So far, I have really been enjoying the 365 photo project. It has pushed me to blog words I didn’t think I had and it has been healthy and liberating allowing myself to write about the little things. If you have not already, I encourage you to give it a shot and leave a link in the comments if you feel so inclined.
Yesterday also marked the end of our first month of serious budget living. It was an event that was more empowering than I had first thought possible. We did very well and managed to cut our grocery bill nearly in half while also paying a substantial amount down on our line of credit. We also managed to stay out of overdraft for the entire month. Instead of feeling poor, we feel rich. Who would have thought it!?
This budget and having time to really look at my relationship with shopping has really begun to shake me down. I have been wanting to go through my over stuffed closet and reduce my clothes DRASTICALLY to about 20 beloved and classic items. I linked to this image a week ago and have been wondering if I could be ruthless enough to do it. I know it is time to let go of all those jeans I wore when we began dating nearly 10 years ago. I would also love to let go of the giant clothes I wore during my pregnancies; you see, instead of buying proper maternity clothes I just bought big things and looked like a house because of it (Oh how very thrifty of me). There are clothes that are just a smidge too small or unflattering or uncomfortable, but I hold onto them because I like the colour, the fabric, or the quality or even have a memory attached to it. I am thinking I could sort it, put it all in bags and then hide it in our loft for a few weeks. If something haunts me, I can dig it out, but if I can’t remember or don’t miss it, it is time to let friends pick out what they’d like and then cart it off to the local charity thrift store. I think I am ready.
Yesterday, our basement/crawl space flooded. At first we thought it was due to the insane January downpour we had the day before, but it turns out it was a clogged drainage pipe from our washing machine. At any rate, it was enough to drive us both to distraction. It made me really question why we even keep all that stuff hidden away. It just allows us to continue to hold onto things that no longer serve us well. We forget we have the items or we forget where they are and then buy new items only to find duplicates a year later. Well, we managed to purge a good car load full of stuff yesterday and have a lot more to purge.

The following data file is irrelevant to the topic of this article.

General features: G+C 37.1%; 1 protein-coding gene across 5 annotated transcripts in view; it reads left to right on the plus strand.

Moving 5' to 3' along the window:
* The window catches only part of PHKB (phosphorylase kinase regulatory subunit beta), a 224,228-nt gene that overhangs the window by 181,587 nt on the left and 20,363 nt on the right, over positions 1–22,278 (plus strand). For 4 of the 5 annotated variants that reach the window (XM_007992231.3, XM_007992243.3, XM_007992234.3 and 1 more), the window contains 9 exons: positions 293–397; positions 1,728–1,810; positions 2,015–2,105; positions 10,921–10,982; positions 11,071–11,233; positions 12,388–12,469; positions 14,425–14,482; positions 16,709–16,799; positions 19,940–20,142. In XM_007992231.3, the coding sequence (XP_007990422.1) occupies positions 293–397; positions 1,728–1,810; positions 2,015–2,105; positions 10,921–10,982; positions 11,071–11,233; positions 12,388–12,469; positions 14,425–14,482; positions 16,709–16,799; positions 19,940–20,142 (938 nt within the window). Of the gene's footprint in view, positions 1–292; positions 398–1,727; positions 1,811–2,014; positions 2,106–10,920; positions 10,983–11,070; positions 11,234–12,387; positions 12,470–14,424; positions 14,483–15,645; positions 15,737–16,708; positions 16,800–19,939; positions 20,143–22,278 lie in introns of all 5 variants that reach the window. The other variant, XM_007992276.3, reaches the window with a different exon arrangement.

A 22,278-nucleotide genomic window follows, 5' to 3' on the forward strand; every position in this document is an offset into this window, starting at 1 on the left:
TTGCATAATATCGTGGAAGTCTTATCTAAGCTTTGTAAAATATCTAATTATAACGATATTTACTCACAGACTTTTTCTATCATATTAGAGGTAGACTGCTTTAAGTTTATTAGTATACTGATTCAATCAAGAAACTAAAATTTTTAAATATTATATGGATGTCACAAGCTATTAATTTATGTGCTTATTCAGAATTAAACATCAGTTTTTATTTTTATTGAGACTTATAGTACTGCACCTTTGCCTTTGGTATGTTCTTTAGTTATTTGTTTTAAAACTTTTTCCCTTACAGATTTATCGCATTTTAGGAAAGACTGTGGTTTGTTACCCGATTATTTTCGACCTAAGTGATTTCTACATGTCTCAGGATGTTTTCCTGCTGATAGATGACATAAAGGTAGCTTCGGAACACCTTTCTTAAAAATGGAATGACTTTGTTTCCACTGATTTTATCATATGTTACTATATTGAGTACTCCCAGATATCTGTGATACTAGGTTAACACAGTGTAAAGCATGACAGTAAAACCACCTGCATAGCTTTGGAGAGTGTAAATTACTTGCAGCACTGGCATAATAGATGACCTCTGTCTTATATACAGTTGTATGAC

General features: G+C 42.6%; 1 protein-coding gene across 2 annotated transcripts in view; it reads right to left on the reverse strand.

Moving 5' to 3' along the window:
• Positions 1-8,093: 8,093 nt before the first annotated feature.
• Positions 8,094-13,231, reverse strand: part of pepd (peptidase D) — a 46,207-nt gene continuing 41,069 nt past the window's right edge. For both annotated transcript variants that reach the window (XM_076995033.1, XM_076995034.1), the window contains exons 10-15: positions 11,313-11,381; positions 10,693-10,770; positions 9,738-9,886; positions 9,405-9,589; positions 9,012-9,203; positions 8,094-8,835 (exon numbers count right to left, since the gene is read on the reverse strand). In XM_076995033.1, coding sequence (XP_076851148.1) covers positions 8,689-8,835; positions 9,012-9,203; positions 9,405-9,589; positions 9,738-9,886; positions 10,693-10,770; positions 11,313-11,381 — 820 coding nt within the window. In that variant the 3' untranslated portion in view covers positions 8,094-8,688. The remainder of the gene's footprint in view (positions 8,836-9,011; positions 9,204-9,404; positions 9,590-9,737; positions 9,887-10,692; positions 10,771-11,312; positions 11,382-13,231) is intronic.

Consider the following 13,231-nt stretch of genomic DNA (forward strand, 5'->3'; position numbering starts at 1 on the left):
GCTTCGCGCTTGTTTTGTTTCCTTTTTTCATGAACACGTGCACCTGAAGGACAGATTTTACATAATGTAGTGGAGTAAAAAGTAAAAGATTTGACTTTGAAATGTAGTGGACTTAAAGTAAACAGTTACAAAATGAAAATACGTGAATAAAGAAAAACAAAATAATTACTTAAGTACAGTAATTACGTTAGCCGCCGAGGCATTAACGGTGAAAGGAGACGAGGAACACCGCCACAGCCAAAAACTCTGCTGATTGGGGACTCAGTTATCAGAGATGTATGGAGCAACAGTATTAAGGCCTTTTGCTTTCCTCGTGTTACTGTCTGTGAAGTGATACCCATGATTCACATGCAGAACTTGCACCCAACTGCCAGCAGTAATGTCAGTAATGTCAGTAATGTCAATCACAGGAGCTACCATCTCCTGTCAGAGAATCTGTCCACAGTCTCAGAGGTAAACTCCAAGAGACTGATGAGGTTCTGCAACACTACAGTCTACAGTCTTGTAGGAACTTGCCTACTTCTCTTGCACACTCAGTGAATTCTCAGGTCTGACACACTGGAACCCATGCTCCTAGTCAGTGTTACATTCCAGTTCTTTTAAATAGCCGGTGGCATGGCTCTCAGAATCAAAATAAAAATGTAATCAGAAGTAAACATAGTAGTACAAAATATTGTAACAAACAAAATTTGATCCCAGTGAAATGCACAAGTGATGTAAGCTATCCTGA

When Mike and I moved in together, I had never really lived on my own except for the 8 months I spent in a dorm room at college whereas he had already been on his own for years. I arrived with a giant Uhaul truck full of things while everything he owned fit into his little Honda Civic hatchback. We are very different people when it comes to stuff. I am a nester; a collector; the safe one. He, on the other hand, forms no attachment to his things, but had dropped everything so he could live in Uganda for 6 months before we had met. I know now who had the better stories to tell. I think, after nearly 10 years, we are about to find a happy middle ground.
We have all heard the quote ““Have nothing in your house that you do not know to be useful, or believe to be beautiful”, but I think is time to really start living by those words. Our house would not be considered “tiny living” at 1700 square feet, but we would like to start living by smaller means. It is very true that the more stuff you have the more time you spend fretting over losing it, cleaning it, rearranging it, and maintaining it. I get what the monks are trying to tell us now. This may sound extreme to some, but the truth is, we ate better this month on nearly half of what we were spending in previous months, and I think we could be very happy with less, but higher quality stuff.
So yes, I feel motivated, hopeful, and even a little shaken up (in the best sort of way) by this budget adventure. It is motivating to see that it is possible to stay out of overdraft and not have to dip into a line of credit. It makes me hopeful that we can have the things we want (it may just take a little longer) and that by me saving us money in the kitchen, it is just as good as me making money. I am shaken up when I think of how I have filled small voids in my own landscape with things and shopping.
It’s time to get ruthless. Will you join me?
go gently + be wonderful